When I first started thinking about researching fishing tackle history while I was in graduate school, there were a few people I admired and hoped to emulate. They included Steve Vernon, Mary Kefover Kelly, and Michael Sinclair. The author of a number of important books and articles on rod history, including a biography of Fred Divine and a history of Heddon rods, Sinclair has recently turned his attention to his original passion, Granger fly rods. His new book (look for a review here tomorrow) launched about three months ago, and we were able to corner him for a couple of hours to answer some questions about collecting fly rods, the Sinclair triumvirate of Divine-Heddon-Granger, and the difficulty in researching vintage rodmakers.

TODD E.A. LARSON (TEAL): Let me be the first to congratulate you on this incredible book. I don’t think most people realize how difficult it was to not only write, but to self-publish. How did you find the experience of putting together the Granger book?

MICHAEL SINCLAIR (MS): It’s something I enjoyed doing. It was a book that was done over a long course of time. I spent about a year just assembling everything and putting it into some kind of logical form. It was something I enjoyed doing, and it continually amazes me that even after all the research we keep picking up little bits of information we didn’t know existed.

TEAL: Why have you been so attracted to rodmakers who sort of fly under the radar, so to speak? Divine, Heddon, and now Granger. Are there commonalities between them, or is your attraction to these kinds of rodmakers just happenstance?

MS: It was a very conscious decision. Take Fred Divine. No one was even spelling the man’s name right when I started getting involved with him. While I won’t say it’s the ultimate sign of disrespect, no one seemed to care enough to get it right. And while I understand that for a while Divine rods fell out of a favor because they were making some cheap stuff, that was a matter of survival for the company. They had to do what they could to sell rods. Once they got on their feet and started making better rods, their reputation seemed pretty well shot.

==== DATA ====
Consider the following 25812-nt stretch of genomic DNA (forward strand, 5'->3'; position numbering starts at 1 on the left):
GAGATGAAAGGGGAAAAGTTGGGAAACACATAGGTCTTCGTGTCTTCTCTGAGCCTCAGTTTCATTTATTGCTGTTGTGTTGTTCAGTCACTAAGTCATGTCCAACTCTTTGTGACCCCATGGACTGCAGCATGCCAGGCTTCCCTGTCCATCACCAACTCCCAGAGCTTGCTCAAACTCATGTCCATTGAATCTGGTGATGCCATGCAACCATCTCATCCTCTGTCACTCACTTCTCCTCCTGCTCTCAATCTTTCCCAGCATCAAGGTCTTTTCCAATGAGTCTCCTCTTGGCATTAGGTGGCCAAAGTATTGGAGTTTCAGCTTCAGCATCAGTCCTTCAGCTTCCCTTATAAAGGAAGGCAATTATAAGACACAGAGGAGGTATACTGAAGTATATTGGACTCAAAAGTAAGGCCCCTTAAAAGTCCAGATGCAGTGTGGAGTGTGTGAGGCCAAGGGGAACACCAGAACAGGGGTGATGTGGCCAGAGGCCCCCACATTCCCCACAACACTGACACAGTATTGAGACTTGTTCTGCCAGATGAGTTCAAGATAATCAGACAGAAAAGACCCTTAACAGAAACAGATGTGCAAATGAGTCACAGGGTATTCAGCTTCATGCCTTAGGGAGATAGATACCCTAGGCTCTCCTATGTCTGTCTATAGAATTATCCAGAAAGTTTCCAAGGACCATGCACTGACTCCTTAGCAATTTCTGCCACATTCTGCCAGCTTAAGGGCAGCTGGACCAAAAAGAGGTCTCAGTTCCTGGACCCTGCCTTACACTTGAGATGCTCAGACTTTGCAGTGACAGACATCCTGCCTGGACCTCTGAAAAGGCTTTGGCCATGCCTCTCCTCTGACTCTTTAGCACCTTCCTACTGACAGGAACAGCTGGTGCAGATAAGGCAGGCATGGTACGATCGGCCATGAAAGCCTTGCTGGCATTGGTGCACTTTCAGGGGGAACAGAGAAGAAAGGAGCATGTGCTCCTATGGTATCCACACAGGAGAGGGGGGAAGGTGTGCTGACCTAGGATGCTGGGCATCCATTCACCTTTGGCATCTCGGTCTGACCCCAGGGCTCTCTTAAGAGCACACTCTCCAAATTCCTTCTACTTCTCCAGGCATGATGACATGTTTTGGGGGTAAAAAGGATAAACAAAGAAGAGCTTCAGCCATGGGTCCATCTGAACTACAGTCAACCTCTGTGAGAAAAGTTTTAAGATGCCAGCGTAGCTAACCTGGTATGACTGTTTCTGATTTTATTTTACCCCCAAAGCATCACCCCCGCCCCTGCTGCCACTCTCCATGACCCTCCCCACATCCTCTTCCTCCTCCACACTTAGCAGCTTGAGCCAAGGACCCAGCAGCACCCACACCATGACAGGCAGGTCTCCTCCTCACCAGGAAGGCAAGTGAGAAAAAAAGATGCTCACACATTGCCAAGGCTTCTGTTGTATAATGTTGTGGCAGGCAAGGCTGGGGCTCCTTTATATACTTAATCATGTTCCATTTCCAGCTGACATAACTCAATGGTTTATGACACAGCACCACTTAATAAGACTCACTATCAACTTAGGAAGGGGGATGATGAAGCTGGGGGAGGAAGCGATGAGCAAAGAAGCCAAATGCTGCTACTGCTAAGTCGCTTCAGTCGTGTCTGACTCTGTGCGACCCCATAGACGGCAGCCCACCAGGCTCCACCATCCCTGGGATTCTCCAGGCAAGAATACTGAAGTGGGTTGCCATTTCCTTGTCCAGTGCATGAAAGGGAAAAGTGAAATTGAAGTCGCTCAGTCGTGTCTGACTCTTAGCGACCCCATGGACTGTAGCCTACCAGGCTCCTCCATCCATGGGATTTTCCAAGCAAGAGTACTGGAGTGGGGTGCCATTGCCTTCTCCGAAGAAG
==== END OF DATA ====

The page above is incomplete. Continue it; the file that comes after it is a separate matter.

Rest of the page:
On the other hand, Granger and Heddon were a little bit ignored because they weren’t located in the fly fishing media centers. They were well known in their own areas but not in the East, where the larger population of fly fishermen lived. Interestingly, Divine was right there, in upstate New York, and there is no reason in the world he did not receive more attention, good or bad. But I think a lot of people missed out on some fine rods from Divine because in his day, and by today’s standards as well, they made some really fine rods.

TEAL: Do you think the slights against Divine had anything to do with his untimely and early death [Fred Divine died in an accident in his shop in 1900]?

MS: Definitely. Fred was an outgoing and affable person, and he was really their main salesman. He enjoyed traveling and going out and meeting the store owners, and getting people to represent his rods in far-flung places like Denver. I remember looking up where he stayed at the Brown Palace Hotel in Denver, and that was the first time I found his signature, which matched the ones I found on his patent drawings. He traveled a lot, especially to Chicago, Denver, Kansas City, St. Louis, and those were logical places because that’s where the major catalog houses were located. And of course, he went to Los Angeles, too. He had a really good relationship with a defunct company there called McLaughlin Sporting Goods. You see a lot of Divine rods marked McLaughlin. The William Hoegee Company carried Divine rods in their catalog for many years. Divine also had their own catalogs, and those are pretty cool, too. I’m still looking for certain Divine catalogs, especially ones that carry the two-piece rods like the Feather-Wate. I have only seen them in trade catalogs. The latest ad I have found for the Divine Company is 1936. It’s nothing special, it’s not one that shows models, but rather is a generic ad similar to the ones they ran in the 1920s. But it is surprising they advertised that late.

TEAL: They couldn’t have had more than one or two people working for them by then.

MS: I would think not. Probably just George McDuffee by then, maybe one other rodmaker had stuck around. It’s finding the little tidbits like the 1936 ad that I enjoy. In the beginning of the Divine book, I said writing a book like this is like creating a dot-to-dot puzzle. A single dot may not answer all the questions, but it will at least tell you which direction the line should go next.

TEAL: I think at some point, you can spend another ten or twenty years researching and not significantly add to the story. Then you publish the book, and a flood of new information comes in!

MS: That’s always my belief. With the advent of the internet, we have the most powerful research tool invented. So is eBay. eBay is just a tremendous source of information. Part of the fun is seeing what comes creeping out of the woodwork next.

TEAL: Give me an example of using eBay for research.

MS: A good example of this is the oldest Granger I own. No one had ever seen one, we had heard they existed, and suddenly one shows up on eBay. And I was lucky enough to get that rod. And now there is another one there, and it’s in better condition. I can’t wait for the last minute of that auction. It will be like the Wild Wild West out there. Information is power, and as people become more comfortable, they are willing to spend more money.